Published On: Sat, Oct 10th, 2020

Archaeology breakthrough: ‘Extraordinary’ treasure laden tombs unlike anything found | World | News

The tombs were shaped like beehives, and date back to around 3500 years ago. The excavators were blown away by the discovery, saying it cast new light on life in ancient Greece. Archaeologists from the University of Cincinnati announced their findings at the site in Pylos, southwestern Greece, in Athens in December 2019. The 18-month long search led to the unearthing of valuable objects such as a gold ring engraved with two bulls surrounded by sheaves of grain, as well as a gold pendant depicting an Egyptian goddess who protected the dead.

Jack Davis, head of the classics department at the University of Cincinnati, said the ring’s engraving is “an interesting scene of animal husbandry — cattle mixed with grain production.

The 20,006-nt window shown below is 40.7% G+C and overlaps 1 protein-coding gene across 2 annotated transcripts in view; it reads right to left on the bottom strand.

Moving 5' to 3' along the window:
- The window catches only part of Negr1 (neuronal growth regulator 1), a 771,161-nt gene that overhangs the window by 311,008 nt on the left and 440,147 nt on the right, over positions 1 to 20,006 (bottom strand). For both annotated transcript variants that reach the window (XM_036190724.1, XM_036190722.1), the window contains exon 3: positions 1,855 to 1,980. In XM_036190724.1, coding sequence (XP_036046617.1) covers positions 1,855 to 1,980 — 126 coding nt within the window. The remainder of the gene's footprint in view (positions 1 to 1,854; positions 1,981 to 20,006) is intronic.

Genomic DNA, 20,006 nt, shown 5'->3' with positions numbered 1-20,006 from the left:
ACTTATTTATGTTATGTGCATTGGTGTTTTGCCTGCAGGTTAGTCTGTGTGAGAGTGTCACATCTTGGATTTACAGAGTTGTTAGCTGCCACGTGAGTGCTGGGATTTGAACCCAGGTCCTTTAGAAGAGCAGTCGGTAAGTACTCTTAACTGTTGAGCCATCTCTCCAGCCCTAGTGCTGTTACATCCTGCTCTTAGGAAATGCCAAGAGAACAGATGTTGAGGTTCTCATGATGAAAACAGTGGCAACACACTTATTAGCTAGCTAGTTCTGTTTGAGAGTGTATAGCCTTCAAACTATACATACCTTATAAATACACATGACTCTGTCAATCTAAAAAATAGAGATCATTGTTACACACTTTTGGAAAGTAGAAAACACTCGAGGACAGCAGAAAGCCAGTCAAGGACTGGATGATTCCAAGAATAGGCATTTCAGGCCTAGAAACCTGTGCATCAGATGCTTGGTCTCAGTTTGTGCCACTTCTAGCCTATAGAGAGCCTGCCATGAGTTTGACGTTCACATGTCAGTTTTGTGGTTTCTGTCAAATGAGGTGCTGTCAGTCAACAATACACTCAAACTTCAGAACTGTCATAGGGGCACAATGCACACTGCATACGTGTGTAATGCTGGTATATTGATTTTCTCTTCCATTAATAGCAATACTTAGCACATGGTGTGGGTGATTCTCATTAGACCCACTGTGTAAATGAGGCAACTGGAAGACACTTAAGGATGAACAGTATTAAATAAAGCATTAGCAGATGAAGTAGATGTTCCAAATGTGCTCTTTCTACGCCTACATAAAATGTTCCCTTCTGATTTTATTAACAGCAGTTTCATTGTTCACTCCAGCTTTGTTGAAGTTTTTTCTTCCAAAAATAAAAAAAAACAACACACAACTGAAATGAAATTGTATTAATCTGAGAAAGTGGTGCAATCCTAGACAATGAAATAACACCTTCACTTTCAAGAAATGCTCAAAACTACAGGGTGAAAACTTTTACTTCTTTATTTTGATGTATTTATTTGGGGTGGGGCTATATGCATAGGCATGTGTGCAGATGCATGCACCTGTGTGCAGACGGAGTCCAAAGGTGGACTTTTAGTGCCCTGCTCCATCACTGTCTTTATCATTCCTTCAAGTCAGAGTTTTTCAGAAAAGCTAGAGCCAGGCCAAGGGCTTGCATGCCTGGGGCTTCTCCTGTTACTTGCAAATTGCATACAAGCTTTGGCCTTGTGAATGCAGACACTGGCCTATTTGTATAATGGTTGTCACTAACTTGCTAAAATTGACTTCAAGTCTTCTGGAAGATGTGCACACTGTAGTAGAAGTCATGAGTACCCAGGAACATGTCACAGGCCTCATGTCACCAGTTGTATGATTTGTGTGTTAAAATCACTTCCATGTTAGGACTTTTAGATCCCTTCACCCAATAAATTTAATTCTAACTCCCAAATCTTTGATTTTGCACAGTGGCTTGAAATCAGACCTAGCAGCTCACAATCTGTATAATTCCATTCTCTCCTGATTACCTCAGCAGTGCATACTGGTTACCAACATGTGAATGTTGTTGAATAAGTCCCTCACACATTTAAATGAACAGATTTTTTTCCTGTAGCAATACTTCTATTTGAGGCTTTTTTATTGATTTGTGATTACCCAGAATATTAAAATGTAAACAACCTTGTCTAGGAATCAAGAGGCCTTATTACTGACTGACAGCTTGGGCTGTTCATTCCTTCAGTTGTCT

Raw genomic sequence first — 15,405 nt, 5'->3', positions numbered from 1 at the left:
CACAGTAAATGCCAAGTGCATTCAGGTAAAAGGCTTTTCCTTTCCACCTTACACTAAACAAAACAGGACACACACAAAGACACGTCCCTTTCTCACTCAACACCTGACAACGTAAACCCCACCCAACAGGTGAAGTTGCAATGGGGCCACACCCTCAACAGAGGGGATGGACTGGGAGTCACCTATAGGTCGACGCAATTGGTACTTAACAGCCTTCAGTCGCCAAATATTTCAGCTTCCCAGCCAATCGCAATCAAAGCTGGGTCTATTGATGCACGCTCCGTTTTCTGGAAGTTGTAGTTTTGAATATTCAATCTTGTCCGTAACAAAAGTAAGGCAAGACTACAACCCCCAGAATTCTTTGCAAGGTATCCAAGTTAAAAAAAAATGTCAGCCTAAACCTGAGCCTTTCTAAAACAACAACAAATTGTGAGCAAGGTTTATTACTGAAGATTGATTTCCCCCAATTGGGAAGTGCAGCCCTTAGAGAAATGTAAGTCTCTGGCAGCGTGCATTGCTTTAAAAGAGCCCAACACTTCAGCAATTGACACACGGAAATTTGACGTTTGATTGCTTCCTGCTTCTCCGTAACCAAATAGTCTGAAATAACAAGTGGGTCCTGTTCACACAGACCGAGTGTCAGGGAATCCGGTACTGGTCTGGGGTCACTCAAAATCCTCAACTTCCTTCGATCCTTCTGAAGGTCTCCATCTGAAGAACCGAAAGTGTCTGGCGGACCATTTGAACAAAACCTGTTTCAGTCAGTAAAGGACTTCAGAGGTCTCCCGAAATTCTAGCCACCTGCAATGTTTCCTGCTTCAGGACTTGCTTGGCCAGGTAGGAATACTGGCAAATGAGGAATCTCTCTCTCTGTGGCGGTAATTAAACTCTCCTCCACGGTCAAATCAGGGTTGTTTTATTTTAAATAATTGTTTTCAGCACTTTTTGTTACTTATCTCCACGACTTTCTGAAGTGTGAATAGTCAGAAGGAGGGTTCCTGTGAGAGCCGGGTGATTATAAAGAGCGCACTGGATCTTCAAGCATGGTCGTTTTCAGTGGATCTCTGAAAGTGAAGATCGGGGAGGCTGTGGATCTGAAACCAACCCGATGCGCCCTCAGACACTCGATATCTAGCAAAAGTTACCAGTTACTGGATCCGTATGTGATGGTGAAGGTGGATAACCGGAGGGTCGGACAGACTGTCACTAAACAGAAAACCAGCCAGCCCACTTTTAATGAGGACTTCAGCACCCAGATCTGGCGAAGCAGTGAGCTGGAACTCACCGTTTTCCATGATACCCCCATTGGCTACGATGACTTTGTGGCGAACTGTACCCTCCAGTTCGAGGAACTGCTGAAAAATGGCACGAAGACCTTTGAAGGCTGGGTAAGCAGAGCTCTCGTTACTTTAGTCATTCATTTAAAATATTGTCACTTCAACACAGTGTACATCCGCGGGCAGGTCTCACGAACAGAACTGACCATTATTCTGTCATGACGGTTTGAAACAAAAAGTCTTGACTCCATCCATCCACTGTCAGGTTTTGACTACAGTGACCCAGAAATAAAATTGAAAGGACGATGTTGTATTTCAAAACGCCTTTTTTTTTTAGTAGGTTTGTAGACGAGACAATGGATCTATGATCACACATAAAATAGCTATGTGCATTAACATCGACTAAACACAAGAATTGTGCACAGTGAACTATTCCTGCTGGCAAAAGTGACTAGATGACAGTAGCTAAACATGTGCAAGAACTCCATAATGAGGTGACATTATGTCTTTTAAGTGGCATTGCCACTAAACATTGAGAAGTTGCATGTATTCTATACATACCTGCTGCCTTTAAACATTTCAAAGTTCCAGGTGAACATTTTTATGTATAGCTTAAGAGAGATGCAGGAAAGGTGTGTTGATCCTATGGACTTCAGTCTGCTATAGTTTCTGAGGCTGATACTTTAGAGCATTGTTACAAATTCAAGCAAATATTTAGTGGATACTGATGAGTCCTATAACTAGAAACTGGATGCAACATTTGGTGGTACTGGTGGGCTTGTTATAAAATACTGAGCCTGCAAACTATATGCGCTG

“It’s the foundation of agriculture”.

He added: “As far as we know, it’s the only representation of grain in the art of Crete or Minoan civilisation.”

The tombs were surrounded by flakes of gold, indicating that those buried were of wealth and high status.

The gold was found on the floor, but the experts believed it would have once covered the walls as a decoration.

Mr Davis and fellow archaeologist Sharon Stocker first found the tombs in 2018 while investigating an area around the grave of the “Griffin Warrior,” which they uncovered back in 2015.

The “Griffin Warrior” is named after the mythological animal — half-eagle, half-lion — engraved on an ivory plaque discovered in the grave alongside gold jewellery, armour and weaponry.

Mr Davis said that early into the research it “became clear…that lightning had struck again.”

READ MORE: Archaeology: Discovery of ‘beast from the deep’ in shipwreck

The tombs lie close to the Palace of Nestor — named after the Greek king mentioned in Homer’s “Iliad” and “Odyssey” — which was discovered in 1939 by Carl Blegen, a classics professor at UC.

Blegen had wanted to continue his work in the field where the princely tombs were found, but he was unable to gain permission from the property owner at the time.

This plot was acquired by the Greek Ministry of Culture and Sports in 2018 and made available for excavation, according to a statement from the ministry.

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